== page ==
The most restrictive and simple covariance structure is obtained by setting , where is a variance parameter that is common across environments. This model, hereinafter denoted as I, imposes independence and homoscedasticity of model residuals across environments. A slightly less restrictive covariance structure is , where (j = 1,…,J) are environment-specific variance parameters. Fitting the model described above with and is equivalent to fitting J single-environments models separately.

The FA model is commonly used for modeling covariance matrices in quantitative genetic models in plants (e.g., Smith et al., 2001; Crossa et al., 2004, 2006; Burgueño et al., 2007, 2008, 2011) and animals (de los Campos and Gianola, 2007). The FA model for Cov (g,g′) = G0A is (ΛΛ′ + Ψ) ⊗ A = FA(k) ⊗ A(for FA(k) (k ≤ s)), where Λ is an J × k matrix where the kth column contains the environmental loadings for the kth latent factor, and Ψ is an J × J diagonal matrix, with different nonnegative parameters on the diagonal. When only one factor, k = 1, is considered, the model is denoted as FA(1); for k = 2, FA(2) has two multiplicative components, and so on. Thus, FA can be interpreted as the linear regression of genotype and GE on environmental covariates (environmental loadings), with each genotype having a separate slope (genotypic scores) but a common intercept (if main effects of genotypes are not distinguished from GE). The slopes of genotypes measure the sensitivity of the genotypes to hypothetical environmental factors represented by the loadings of each environment (Smith et al., 2002).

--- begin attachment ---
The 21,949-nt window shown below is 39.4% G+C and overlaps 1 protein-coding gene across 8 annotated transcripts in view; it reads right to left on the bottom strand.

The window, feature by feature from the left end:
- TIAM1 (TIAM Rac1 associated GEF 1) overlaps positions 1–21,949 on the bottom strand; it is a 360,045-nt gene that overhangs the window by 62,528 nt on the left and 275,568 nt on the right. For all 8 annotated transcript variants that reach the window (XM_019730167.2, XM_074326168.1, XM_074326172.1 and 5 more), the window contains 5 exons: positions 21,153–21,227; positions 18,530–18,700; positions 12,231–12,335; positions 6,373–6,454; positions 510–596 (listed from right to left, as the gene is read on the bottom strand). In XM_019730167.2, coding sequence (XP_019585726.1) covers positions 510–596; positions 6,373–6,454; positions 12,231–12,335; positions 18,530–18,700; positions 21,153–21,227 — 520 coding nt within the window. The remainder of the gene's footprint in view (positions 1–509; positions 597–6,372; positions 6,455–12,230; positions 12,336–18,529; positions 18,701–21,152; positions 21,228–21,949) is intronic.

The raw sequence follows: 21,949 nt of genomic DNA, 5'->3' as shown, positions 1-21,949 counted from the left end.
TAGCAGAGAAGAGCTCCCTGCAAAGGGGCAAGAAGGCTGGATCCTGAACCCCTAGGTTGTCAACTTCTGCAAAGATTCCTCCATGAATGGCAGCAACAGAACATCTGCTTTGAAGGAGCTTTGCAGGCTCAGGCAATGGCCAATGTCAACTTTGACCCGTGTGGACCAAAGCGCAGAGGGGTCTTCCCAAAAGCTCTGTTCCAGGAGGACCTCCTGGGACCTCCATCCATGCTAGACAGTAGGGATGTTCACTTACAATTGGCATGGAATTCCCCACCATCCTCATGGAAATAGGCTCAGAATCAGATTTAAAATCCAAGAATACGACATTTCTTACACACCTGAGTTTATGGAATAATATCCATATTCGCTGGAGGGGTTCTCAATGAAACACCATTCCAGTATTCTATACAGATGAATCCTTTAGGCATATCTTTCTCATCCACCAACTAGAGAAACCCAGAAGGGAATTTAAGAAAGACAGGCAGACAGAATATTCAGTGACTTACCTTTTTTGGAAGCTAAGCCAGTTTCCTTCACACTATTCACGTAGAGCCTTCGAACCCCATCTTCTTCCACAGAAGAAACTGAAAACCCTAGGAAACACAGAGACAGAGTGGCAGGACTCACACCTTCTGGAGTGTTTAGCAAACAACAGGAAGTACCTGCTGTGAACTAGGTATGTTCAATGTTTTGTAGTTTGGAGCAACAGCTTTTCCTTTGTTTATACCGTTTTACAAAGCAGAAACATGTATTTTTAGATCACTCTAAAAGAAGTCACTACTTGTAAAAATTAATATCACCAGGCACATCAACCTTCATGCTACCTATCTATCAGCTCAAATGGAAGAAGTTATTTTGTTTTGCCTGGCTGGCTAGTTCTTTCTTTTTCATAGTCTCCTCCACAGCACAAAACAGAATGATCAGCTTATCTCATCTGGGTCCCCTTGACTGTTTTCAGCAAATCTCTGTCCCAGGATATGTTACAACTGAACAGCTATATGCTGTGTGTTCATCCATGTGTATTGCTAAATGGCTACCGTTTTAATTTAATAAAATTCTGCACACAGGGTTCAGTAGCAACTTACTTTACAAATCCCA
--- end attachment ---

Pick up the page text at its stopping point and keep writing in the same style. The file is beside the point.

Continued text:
Parameter identification requires imposing restrictions. Even after imposing these restrictions, loadings are identified up to an orthonormal rotation. Unique estimates can be obtained by either adopting a rotation (e.g., varimax) or by fixing some of the loadings. The number of loadings to fix for a k-common factor model, k > 1, is equal to . The number of parameters of a k-common factor model (J × k + J) must at most equal the number of unknowns in an unstructured model (J × [J + 1]/2); therefore, additional restrictions are required for identification, if k > (J − 1)/2.

Experimental Data